You read this title correctly. With the right planning, delaying your company’s transfer of ownership could make sense. Still, that doesn’t mean you delay your succession planning.
Consider this scenario:
• You are the working owner of a music store, and you own the building.
• Your child or valued employee is the manager.
• You have a simple I-love-you will. (Following your death, all the company’s stock goes to your spouse.)
• You have been depreciating the value of your building for 15 years, and as a consequence, the IRS is demanding a “recapture” tax the moment you accept a note from your child.
• You are concerned about the double taxation that occurs when you sell your shares to your child or key employee, and are paid back with after-tax dollars.
Here’s an idea you may want to consider: a one-way buy-sell arrangement.
Unlike a typical cross-purchase buy-sell arrangement—in which two or more business owners own life insurance policies on each other—a one-way buy-sell arrangement only requires the purchase of one life insurance policy on the owner of the business. This arrangement can be funded with a permanent life insurance policy to provide the flexibility needed to accommodate changing needs over the lifespan of the business.
This is how it works:
1. A buy-sell agreement is established between the owner and the child manager or key manager (i.e., the successor).
2. The business agrees to pay the tax-deductible premiums for a life insurance policy on the owner.
3. The successor owns the policy and is the beneficiary.
4. The cost to the successor is the income tax due on the premiums paid by the business as a bonus. The bonus payments may be tax-deductible to the corporation when they are paid, but the payment will also be taxable to the successor. The company may also choose to make a double bonus, which is equivalent to the premiums due, plus the income tax due on the bonus.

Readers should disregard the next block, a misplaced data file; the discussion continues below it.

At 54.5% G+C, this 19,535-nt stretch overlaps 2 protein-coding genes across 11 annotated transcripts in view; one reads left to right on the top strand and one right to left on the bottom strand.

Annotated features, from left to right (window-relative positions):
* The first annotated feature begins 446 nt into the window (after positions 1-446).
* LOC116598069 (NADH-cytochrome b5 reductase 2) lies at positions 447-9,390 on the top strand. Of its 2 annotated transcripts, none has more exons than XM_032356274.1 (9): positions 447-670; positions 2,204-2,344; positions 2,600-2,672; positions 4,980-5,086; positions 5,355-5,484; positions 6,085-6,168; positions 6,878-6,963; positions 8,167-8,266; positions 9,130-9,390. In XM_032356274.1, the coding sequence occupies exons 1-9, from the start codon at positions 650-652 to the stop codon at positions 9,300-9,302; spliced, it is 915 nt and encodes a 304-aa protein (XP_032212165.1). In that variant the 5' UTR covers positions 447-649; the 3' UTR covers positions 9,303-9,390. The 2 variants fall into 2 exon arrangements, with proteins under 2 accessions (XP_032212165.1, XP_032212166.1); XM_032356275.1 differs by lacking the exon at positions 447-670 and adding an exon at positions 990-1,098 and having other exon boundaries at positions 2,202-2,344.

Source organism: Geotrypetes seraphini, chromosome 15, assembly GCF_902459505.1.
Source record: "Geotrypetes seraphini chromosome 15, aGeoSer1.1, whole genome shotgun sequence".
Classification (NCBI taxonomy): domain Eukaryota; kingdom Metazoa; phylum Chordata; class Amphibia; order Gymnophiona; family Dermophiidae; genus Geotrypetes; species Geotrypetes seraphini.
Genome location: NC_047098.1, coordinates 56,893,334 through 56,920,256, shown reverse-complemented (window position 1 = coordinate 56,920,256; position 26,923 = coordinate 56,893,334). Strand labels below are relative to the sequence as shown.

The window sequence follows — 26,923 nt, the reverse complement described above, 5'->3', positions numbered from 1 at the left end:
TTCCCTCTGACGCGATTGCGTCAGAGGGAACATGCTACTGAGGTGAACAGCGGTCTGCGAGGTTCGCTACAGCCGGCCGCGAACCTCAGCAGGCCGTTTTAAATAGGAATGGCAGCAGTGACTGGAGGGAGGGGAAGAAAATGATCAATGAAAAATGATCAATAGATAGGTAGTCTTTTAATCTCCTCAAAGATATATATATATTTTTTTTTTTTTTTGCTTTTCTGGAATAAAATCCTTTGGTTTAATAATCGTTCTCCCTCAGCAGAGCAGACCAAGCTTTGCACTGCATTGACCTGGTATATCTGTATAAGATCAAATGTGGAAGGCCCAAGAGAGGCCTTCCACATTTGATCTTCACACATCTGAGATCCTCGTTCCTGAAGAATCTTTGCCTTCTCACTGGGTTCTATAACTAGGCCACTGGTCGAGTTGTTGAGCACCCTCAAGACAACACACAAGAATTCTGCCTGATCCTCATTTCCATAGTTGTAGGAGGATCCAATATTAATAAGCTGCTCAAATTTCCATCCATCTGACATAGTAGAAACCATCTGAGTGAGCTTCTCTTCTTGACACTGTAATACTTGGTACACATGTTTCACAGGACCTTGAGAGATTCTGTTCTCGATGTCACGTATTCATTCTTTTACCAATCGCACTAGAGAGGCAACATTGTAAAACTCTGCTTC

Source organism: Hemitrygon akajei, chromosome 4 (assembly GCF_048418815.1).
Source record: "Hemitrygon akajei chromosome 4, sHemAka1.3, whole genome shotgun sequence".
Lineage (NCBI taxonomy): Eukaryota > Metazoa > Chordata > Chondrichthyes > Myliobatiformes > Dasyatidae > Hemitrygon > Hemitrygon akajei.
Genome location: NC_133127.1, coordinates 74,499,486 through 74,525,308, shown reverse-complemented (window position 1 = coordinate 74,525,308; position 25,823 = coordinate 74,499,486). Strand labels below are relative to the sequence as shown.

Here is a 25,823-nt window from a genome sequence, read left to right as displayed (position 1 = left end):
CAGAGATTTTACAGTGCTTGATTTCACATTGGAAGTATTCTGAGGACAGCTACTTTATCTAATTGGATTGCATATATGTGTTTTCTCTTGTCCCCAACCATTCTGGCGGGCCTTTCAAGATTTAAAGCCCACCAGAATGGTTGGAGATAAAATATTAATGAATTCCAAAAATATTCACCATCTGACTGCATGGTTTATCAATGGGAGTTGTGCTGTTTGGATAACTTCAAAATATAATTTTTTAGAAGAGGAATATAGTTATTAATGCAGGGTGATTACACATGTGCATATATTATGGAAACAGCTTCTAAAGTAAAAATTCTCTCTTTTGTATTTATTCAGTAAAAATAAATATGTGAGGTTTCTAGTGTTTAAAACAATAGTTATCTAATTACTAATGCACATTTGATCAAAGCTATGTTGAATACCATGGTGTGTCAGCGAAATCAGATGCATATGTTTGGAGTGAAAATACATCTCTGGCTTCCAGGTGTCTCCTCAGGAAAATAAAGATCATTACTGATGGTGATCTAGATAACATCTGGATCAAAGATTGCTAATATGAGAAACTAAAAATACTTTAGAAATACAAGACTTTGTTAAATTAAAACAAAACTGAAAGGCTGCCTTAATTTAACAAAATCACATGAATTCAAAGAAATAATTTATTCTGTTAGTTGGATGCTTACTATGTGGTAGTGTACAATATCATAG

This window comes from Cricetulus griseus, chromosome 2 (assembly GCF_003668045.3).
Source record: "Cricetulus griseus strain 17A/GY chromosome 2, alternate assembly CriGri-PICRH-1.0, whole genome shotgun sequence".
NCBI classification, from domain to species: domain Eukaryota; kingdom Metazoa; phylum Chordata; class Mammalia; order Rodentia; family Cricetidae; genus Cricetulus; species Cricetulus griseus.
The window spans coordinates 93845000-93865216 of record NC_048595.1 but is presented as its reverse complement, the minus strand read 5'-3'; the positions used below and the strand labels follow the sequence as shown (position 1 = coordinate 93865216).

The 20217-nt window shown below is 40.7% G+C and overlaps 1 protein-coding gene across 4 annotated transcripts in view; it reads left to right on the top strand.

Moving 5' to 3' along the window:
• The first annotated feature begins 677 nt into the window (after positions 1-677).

5. At owner’s death, the successor receives the death benefit free of income tax.
6. As directed by the buy-sell agreement, the successor uses the life insurance proceeds to purchase 100 percent of business shares and the building from the owner’s estate (often the spouse of the owner).
7. Since policies are owned by a successor, the death benefit will not be included in the owner’s estate.
8. Structuring the transaction in this manner not only maximizes income-tax efficiency but also retains all of the owner’s currently available gifting capacity.
9. The successor should receive a full basis step-up for the purchase of the business interest.
10. Given enough time, the life insurance plan may also be designed to pay the owner upon retirement or disability.
Remember: Even though there’s a formal delay in selling the business, you don’t want to delay succession management. Mentoring, leadership development and preparing the successor for future ownership is critical. To do it right takes time.
You will also need to establish the value of the business. This way, you can ascertain the value of the life insurance policy that will be used to fund the buyout.
For situations where there are multiple business owners, you will have several buy-sell options to choose from, such as cross-purchase, entity redemption or cross-endorsement arrangements.
You have worked hard to make your business a success. Don’t give away the store because you didn’t have the right succession plan in place. Often, there are many techniques that can be used. Don’t delay. Ask your professional succession team for ideas.
(Note: This is not intended as professional financial advice. For more information, consult a financial professional.)
Jaimie Blackman, president of BH Wealth Management and Financial Planner, created Sound Financial Decisions to help guide music retailers and manufacturers through the complexities of succession planning. To subscribe to his Succession Success: Insights for Music Retailers newsletter, visit bhwealth.com.